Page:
Unless you’ve been living under a rock lately, chances are you’ve heard of collagen. Its uses for skin and hair are widely known in the beauty industry, and this knowledge has trickled into the general population. But what even is collagen? Where does it come from? And how does it work its magic on our skin? We’ll talk about all that below, but we’d also like to share with you some not-so-common uses of collagen. After all, it’s more than just a wrinkle remedy!
What is collagen?
Collagen is a protein found in muscles, skin, ligaments, tendons, and cartilage. Bad news for vegans: since collagen comes from these types of places, the supplement form is derived from an animal source. Sometimes collagen is taken from beef bones, sometimes from fish scales, and sometimes from chicken cartilage. Foods that have gelatin (such as bone broth) also contain collagen, and so drinking bone broth is a great way to get collagen for those who do not wish to supplement.
Conventional uses for collagen
The beauty industry has been using collagen for skincare for a very long time. Research has shown that oral collagen supplements can improve various properties of the skin, including: hydration, elasticity, wrinkles, firmness, aging, and redness. But collagen can be useful for more than just what you see on the outside. It has some pretty surprising benefits for our insides, too!
1. Collagen improves bone health
Collagen supplements can help to prevent the loss of bone density, particularly in postmenopausal women. This is important, since osteopenia (loss of bone mass) is a common problem in women once their bodies stop producing as much estrogen as in their reproductive years. In one study, 5 grams of oral collagen supplements were taken by postmenopausal women with osteopenia. Bone density was measured at the hip, lower back, and of the body as a whole. Researchers also collected and evaluated blood samples from each subject to look for levels of bone turnover markers. This study found that women taking the collagen supplement had substantially less bone loss and much lower bone turnover markers in their blood compared to the placebo group. If you want big, strong bones, even after menopause, then you should talk to your healthcare practitioner about taking a collagen supplement!
2. Collagen helps arthritis
Osteoarthritis is the degenerative type of joint inflammation. Common areas for osteoarthritis are the hip and the knee. One study in particular looked at osteoarthritis of the knee. Subjects were given undenatured type II collagen that was taken from chicken sternum cartilage. After a 40 mg dose, they found that symptoms in their knee joint were improved. The good news is that the supplement was also well-tolerated, meaning that there were minimal or no adverse effects from taking it.
3. Collagen can help heal wounds
Collagen is helpful in wound healing, especially when it comes to pressure ulcers. When long-term-care residents were given a concentrated, fortified, collagen protein hydrolysate supplement, their pressure ulcers healed more effectively. They became smaller and had less fluid. In fact, those treated with collagen in this study had twice the rate of pressure ulcer healing compared to the placebo group. Since pressure ulcers are a prominent problem in those who are immobile and/or in long-term care, these findings are quite promising.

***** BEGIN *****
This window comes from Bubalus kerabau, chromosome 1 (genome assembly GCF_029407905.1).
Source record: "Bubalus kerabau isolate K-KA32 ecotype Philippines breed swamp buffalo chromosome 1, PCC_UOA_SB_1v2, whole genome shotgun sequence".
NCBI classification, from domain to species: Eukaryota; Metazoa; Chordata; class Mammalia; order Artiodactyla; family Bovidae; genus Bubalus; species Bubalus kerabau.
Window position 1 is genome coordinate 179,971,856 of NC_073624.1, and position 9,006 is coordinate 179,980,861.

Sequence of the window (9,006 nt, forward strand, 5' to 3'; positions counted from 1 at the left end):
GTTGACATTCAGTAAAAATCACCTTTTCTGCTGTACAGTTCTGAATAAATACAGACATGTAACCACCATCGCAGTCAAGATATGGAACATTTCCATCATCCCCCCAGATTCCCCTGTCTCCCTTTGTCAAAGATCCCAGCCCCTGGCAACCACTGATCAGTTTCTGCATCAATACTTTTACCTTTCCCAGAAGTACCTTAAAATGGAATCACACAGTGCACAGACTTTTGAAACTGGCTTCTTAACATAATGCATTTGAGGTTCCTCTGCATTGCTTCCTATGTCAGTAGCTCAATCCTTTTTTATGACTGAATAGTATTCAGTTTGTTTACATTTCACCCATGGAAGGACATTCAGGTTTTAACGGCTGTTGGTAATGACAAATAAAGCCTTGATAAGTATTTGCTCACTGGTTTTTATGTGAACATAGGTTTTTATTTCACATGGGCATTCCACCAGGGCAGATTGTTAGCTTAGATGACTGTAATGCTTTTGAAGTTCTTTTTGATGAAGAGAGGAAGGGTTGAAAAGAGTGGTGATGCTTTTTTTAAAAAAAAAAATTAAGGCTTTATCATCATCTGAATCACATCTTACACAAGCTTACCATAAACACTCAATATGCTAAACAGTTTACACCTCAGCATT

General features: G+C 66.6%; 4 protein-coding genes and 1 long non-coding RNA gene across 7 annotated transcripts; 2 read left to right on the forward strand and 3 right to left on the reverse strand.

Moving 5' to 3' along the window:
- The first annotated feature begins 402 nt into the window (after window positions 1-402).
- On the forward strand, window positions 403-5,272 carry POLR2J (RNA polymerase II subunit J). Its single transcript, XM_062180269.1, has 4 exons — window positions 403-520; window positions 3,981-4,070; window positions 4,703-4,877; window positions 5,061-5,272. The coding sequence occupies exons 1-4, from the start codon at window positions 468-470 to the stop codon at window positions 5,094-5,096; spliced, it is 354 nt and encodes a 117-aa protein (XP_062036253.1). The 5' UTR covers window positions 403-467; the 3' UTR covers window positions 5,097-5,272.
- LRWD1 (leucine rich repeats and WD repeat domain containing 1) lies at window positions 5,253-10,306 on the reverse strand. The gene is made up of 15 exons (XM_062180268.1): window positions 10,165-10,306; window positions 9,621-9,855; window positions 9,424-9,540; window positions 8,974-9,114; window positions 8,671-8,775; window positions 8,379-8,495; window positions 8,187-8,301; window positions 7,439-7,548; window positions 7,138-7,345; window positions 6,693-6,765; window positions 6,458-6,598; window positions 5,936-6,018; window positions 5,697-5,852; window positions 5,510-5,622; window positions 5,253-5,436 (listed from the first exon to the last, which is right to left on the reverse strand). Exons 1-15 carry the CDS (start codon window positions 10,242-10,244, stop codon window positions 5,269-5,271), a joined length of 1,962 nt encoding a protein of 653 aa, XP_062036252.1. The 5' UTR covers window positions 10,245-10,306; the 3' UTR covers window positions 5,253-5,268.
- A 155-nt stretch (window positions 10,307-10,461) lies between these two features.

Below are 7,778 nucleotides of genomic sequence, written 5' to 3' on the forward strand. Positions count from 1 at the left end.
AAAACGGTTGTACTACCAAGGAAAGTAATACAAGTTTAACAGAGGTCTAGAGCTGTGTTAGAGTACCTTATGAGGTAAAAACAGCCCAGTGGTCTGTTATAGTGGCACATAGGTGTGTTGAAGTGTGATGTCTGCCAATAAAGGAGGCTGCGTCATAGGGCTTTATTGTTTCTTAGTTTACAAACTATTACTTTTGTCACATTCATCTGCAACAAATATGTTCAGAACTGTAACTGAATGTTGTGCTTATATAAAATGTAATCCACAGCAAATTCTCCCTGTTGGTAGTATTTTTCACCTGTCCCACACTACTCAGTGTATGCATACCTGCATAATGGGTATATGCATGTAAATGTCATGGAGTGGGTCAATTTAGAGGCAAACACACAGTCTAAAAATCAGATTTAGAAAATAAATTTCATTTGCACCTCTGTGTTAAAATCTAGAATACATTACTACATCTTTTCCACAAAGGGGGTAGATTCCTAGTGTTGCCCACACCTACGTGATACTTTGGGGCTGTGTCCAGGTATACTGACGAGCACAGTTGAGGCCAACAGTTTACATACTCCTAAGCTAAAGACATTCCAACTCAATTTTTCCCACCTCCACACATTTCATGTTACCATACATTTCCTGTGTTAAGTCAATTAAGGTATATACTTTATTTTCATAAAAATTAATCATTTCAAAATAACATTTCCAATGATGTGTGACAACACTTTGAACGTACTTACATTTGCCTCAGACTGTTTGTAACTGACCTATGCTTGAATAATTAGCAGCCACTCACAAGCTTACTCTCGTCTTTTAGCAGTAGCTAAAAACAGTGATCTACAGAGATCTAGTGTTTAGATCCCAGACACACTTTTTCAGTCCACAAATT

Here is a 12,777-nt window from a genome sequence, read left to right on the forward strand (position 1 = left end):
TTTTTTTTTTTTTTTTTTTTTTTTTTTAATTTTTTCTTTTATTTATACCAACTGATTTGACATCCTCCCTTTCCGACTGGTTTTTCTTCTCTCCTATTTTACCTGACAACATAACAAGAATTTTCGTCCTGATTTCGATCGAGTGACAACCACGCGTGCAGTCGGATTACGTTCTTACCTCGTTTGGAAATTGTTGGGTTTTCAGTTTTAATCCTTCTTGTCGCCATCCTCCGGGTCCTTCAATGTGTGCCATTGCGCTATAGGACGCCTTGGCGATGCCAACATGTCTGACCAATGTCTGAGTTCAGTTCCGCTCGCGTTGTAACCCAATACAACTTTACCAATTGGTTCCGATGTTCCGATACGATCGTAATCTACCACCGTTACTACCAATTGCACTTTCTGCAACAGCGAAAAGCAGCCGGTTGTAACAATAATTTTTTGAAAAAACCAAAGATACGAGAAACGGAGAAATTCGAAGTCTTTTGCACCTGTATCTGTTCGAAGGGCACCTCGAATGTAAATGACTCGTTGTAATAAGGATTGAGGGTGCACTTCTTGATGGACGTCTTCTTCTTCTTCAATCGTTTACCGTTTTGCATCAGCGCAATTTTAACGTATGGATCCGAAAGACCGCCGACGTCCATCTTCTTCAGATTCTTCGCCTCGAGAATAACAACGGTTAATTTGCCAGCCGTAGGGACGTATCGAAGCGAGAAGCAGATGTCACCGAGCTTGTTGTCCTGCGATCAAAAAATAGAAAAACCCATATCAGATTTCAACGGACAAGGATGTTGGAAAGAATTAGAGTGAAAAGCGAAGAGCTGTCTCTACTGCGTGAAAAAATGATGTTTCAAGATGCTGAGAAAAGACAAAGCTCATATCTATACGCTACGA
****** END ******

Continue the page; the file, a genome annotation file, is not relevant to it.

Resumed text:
4. Collagen can reduce pain in athletes
Collagen can help to build cartilage tissue, which supports overall joint health and reduces the risk of joint deterioration. This is especially important for athletes, since they are a high-risk group for joint problems, and pain can have a significant effect on their performance. In one study, researchers gave athletes 10 grams of a collagen hydrolysate supplement. They then evaluated their pain, mobility, and levels of inflammation. What they found was that the subjects who were given the collagen supplement had significantly reduced the following parameters: joint pain at rest, joint pain while walking, joint pain when standing, joint pain while carrying objects, joint pain when lifting, joint pain when running in a straight line, and joint pain when changing direction. As you can see, the collagen helped with many different aspects that can certainly affect their athletic performance.
5. Helps to maintain muscle mass
“Lean body mass” is the weight of your body that isn’t fat. In general, people like to keep up their lean body mass, because this means that they have strong and healthy muscles. This doesn’t just go for bodybuilders, though. Those who are elderly or in long-term-residential care should be aiming for a high lean body mass as well. One study gave subjects a concentrated, fortified, hydrolyzed collagen protein supplement. They found that it helped to preserve lean body mass. And that was after just 15 days of taking the supplement! What’s most interesting about this study is that these subjects were also consuming a relatively low-protein diet. Normally we would not expect people on a low-protein diet to be able to conserve their muscle mass, but the collagen helped to do just that.